# Thread: Partial Derivative vs. Normal Derivative

1. ## Partial Derivative vs. Normal Derivative

Hi,

On my HP-50G calculator, there are three ways to calculate the derivative (HP-50G differentiation tutorial):
1. $\partial$
2. DERIV(function, variable)
3. DERVX(function)

All of which can be used for symbolic differentiation. With the partial derivative, isn't that basically a fancy way of denoting differentiation in higher dimensions (just so it isn't confused with 1D derivatives symbolically)? So even though I use the partial derivative for simple $\frac{dy}{dx}$ calculations, which would be represented as $\frac{\partial y}{\partial x}$ on my HP-50G calculator, it still is a typical derivative because it is operating at a single-variable level?

2. ## Re: Partial Derivative vs. Normal Derivative

It looks like $\partial$ and DERIV are the same thing. You need to give it an expression and a variable; it then takes the partial derivative of the expression with respect to the variable. The third one, DERIVX, is the same thing except it assumes your variable is x, so you only need to give it an expression. It is true that when you have a function of only x, the partial derivative with respect to x is the same as the derivative with respect to x.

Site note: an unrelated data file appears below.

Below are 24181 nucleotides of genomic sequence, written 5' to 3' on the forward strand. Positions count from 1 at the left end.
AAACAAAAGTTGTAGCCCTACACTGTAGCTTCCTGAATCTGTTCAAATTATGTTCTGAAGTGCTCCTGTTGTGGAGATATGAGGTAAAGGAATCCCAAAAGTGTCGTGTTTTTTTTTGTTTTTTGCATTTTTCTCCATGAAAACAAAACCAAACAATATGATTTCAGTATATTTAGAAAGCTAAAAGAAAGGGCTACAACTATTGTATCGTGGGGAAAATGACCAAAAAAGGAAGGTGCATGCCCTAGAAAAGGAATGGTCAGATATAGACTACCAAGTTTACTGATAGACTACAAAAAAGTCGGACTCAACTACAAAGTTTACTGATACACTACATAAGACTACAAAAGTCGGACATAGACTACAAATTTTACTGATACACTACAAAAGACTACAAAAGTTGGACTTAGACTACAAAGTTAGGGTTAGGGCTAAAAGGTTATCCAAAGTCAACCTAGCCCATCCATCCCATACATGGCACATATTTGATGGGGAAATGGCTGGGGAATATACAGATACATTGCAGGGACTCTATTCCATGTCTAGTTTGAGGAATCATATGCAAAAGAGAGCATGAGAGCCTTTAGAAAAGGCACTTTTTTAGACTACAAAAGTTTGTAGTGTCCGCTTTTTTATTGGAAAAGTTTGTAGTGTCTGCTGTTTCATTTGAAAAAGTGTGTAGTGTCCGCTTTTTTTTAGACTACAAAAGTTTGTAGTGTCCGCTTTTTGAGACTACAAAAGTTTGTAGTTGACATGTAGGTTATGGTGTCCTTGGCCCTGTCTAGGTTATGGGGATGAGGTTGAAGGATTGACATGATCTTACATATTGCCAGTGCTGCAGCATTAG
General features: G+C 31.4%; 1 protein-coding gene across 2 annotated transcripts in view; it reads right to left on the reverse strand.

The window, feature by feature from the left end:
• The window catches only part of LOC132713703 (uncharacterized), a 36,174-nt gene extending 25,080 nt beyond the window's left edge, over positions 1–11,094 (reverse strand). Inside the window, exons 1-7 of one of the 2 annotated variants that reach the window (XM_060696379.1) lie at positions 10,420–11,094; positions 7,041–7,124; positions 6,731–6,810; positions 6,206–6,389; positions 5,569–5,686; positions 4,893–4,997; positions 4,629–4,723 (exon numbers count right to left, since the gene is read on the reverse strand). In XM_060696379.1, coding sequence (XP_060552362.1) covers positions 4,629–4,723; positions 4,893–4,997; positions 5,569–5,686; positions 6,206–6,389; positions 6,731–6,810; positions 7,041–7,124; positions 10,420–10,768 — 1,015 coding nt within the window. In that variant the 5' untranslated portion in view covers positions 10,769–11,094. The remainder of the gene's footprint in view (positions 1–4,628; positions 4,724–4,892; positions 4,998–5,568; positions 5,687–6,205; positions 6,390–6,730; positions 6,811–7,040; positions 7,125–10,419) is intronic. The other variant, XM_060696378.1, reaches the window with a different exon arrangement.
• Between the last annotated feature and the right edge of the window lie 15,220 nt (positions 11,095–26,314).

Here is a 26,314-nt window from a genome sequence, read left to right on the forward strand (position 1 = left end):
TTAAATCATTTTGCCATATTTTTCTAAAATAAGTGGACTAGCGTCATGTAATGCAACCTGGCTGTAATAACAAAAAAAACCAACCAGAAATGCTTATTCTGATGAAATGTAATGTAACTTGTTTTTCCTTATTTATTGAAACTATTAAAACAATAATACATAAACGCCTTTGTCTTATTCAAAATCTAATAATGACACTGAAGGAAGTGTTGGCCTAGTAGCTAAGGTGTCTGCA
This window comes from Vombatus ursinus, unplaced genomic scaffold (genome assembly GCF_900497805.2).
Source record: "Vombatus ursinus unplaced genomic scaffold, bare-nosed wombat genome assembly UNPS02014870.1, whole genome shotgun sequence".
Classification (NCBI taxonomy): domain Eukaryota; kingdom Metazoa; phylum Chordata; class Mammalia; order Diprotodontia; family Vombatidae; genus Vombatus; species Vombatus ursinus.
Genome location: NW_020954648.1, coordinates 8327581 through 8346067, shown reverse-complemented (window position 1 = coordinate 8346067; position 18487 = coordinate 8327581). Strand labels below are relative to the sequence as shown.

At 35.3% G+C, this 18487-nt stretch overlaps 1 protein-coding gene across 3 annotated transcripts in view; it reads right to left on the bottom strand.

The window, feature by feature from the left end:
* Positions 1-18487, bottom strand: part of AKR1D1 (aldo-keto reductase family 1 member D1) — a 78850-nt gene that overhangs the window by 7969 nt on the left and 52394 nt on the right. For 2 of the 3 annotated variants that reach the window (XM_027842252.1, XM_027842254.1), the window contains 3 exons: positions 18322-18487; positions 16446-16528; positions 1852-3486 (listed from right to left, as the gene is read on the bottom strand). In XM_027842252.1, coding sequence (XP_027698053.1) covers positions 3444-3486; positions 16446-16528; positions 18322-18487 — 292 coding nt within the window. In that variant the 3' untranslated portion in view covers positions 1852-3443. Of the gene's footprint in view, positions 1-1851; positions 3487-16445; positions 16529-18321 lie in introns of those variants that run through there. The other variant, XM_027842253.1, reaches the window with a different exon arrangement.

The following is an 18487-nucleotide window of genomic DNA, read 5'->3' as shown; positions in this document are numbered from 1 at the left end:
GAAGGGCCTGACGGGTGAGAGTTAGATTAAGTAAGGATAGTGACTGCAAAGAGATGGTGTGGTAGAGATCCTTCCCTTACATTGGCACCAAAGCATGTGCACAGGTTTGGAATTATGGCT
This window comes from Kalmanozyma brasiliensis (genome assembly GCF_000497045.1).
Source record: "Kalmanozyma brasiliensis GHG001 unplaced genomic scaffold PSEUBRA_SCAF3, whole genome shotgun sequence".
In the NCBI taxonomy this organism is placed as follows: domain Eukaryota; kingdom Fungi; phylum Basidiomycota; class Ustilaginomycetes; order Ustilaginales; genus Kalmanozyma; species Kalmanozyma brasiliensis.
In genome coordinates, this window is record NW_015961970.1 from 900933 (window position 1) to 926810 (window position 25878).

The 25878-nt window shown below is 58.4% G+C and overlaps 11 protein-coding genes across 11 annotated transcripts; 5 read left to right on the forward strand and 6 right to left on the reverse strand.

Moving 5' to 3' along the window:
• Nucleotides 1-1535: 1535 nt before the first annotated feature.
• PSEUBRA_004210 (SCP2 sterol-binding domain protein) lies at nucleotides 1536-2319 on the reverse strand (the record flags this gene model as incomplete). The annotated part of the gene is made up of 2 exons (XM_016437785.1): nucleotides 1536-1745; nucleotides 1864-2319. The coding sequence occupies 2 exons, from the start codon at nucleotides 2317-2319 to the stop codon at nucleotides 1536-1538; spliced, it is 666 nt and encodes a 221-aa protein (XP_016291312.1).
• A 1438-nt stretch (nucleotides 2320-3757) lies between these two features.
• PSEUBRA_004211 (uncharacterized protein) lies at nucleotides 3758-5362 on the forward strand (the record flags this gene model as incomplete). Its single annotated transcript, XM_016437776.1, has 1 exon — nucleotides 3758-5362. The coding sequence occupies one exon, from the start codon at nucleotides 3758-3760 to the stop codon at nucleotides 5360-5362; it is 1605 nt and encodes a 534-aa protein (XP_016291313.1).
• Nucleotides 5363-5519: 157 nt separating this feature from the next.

Try taking the derivative of something like $x^2\sin{y}$ using all three methods and see what happens.

- Hollywood

3. ## Re: Partial Derivative vs. Normal Derivative

Originally Posted by hollywood
Try taking the derivative of something like $x^2\sin{y}$ using all three methods and see what happens.

- Hollywood
They all gave the same answer: $2x\sin(y)$.

4. ## Re: Partial Derivative vs. Normal Derivative

Good. But, with $f(x,y)= x^2 sin(y)$, $\partial f/\partial y$ and Deriv(f, y) should be the same but different from DerivX(f)

5. ## Re: Partial Derivative vs. Normal Derivative

Originally Posted by HallsofIvy
Good. But, with $f(x,y)= x^2 sin(y)$, $\partial f/\partial y$ and Deriv(f, y) should be the same but different from DerivX(f)
You are right - when I differentiate over $y$ it gives $x^2 \cos y$. It also does that for $\frac{\partial}{\partial y} x^2 \sin y$. So basically, the DERIV and $\partial$ functions are essentially the same because they hold the other variable that is not being differentiated constant (the $x^2$). Thus, they are both specifically partial derivative functions.